“You’re soulmates, right?”

“Really? But you’re so close!”

“Its obvious you like him!”

“I don’t!” Tadashi yelled back at that one, shocking his classmate. The room around them went silent. “I. I mean… he’s my friend. He’s…”

Tadashi ran out of the classroom, suddenly hit with all of his old insecurities that he’d though had faded away.

Why wasn’t he Tsukki’s soulmate?

Was he not good enough? Was he not nice enough? Was he too needy? Was he only being tolerated? Was he not strong enough? Was he not loved enough?

Tadashi hid in the infirmary for the rest of the day, refusing to leave the cot he’d staked his claim on, and he must have looked ill enough, because the nurse let him be.

“I heard you were here.”

Tadashi blinked awake and yawned, eyes squinting open. Through his narrowed eyes, he could see Tsukki standing next to the bed, arms crossed. His heart jumped into his throat and he immediately flipped onto his stomach, covering himself with the sheet. He wanted to disappear.

“Go away,” he mumbled into the flat pillow.

Tsukki never did something he didn’t want to do.

“I heard what happened.”

Tadashi’s body tensed up, and he curled further into a ball.

“I’m sorry.”

Tadashi froze. Slowly, he pulled the blanket down from his face and turned to look. Tsukki was staring down at his shoes, head bowed respectfully. Tadashi’s jaw dropped.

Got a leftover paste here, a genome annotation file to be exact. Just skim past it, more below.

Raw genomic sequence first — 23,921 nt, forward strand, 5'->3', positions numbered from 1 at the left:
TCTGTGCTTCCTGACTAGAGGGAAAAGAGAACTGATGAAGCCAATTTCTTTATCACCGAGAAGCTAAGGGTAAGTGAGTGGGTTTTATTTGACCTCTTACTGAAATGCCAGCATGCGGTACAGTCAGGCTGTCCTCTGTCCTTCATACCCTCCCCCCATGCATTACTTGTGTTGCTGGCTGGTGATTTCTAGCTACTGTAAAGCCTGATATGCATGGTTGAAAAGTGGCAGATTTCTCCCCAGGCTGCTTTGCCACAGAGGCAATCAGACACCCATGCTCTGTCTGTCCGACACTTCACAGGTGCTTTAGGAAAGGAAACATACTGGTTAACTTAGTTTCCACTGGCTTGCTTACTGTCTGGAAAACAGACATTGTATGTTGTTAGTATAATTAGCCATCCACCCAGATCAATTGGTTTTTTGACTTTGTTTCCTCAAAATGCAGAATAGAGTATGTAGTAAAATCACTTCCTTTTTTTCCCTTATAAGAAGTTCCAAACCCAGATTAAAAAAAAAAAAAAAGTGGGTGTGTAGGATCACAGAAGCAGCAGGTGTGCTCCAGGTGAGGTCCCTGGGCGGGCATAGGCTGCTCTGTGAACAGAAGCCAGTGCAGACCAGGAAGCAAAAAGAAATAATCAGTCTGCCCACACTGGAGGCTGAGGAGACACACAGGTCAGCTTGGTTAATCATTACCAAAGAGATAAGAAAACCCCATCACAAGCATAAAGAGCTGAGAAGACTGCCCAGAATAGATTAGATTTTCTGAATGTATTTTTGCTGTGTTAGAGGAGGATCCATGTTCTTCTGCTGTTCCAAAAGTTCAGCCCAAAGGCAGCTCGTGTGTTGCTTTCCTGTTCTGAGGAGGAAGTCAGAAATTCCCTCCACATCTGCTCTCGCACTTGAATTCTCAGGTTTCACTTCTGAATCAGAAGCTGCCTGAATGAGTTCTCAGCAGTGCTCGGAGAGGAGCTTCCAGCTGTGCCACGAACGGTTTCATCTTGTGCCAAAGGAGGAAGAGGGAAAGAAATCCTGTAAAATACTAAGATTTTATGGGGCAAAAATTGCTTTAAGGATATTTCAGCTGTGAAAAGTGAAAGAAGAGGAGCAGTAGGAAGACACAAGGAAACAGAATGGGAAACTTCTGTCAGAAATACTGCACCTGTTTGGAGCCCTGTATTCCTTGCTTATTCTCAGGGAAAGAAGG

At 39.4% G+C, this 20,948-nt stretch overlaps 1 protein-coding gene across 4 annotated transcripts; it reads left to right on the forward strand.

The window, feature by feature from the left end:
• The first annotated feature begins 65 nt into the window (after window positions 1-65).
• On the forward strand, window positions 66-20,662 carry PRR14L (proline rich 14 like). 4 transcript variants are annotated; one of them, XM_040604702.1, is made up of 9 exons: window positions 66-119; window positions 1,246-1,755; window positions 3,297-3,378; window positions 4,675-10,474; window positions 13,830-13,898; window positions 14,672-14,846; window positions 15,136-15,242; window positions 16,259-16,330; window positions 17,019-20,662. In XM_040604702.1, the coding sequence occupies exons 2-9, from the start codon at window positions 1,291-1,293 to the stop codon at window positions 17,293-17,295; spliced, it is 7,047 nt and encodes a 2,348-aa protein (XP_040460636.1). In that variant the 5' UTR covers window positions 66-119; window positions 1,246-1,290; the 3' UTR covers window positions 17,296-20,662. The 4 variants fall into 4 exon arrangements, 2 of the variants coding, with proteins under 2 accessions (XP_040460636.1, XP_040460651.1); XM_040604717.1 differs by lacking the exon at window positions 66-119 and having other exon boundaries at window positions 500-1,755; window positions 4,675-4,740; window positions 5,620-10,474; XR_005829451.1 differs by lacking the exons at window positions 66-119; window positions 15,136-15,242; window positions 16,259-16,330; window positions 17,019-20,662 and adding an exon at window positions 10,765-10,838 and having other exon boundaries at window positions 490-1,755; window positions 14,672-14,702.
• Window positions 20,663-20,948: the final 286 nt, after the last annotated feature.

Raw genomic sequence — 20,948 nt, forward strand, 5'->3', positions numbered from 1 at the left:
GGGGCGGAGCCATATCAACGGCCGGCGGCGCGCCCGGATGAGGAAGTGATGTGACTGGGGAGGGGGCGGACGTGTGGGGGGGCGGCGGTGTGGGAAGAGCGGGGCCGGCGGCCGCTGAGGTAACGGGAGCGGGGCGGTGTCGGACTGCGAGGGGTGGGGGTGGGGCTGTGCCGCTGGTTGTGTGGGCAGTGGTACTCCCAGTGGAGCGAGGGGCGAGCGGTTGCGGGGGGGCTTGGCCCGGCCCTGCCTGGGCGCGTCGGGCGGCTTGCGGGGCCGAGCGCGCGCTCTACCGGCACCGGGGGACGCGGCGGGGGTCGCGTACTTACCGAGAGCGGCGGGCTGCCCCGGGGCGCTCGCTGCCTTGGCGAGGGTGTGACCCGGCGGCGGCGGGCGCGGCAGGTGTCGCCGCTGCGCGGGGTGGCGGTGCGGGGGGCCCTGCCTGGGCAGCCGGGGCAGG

“Why are you sorry?” Tadashi choked out, sitting up and crossing his legs underneath him. “I should be apologizing.” He looked down at his fingers and picked at the dirt under his nails, unable to look at this bowing Tsukki.

“I didn’t know you were so bothered about us being soulmates, and that people were still teasing you about it.” Something about the way he said that stuck a nerve with Tadashi, and it confused him. “That’s not… I should have said something to them. I never gave anyone an answer, so they all turned to you. So that’s why I’m sorry.”

Tadashi glanced out of the corner of his eyes at Tsukki, and though he wasn’t bowing anymore, he still looked kowtowed. His shoulders were slumped, and his hands were latched together and fingers fidgeting.

“They shouldn’t be bothering either of us. It’s none of their business,” Tadashi said, repeating what Tsukki had said to him all those months ago.

Tsukki nodded in agreement and took a deep sigh.

“I just don’t understand why they don’t believe when I say that we aren’t,” Tadashi commented, running a hand through his hair to fluff it back up. It probably looked silly from his impromptu nap.

Tsukki gasped, and Tadashi looked at him in surprise. Did he hurt himself? His eyes roamed all over Tsukki’s body, but he didn’t see anything wrong. “What is it?” he asked, wondering if maybe it was his leg?

“Why…why are you lying?”

Tadashi furrowed his eyebrows together and he flinched back in surprise. “Lying?” he asked. “I’m not—”

Tadashi looked up at Tsukki and the breath whooshed out of his chest.

Tsukki’s eyes were a stunning, bright color. He’d never seen anything so beautiful.

“Yamaguchi, we are soulmates,” Tsukki said.

“I didn’t…” Tadashi stuttered, his mind blown. “How did I never… when did you…?”

 Tsukki looked a little bit mad as he adjusted his glasses with pinched fingers. “The day we met. Or, the second day.”

“How come I didn’t know until just now, though?” Tadashi asked, voice getting louder. He felt excitement and anxiety bubbling up inside him.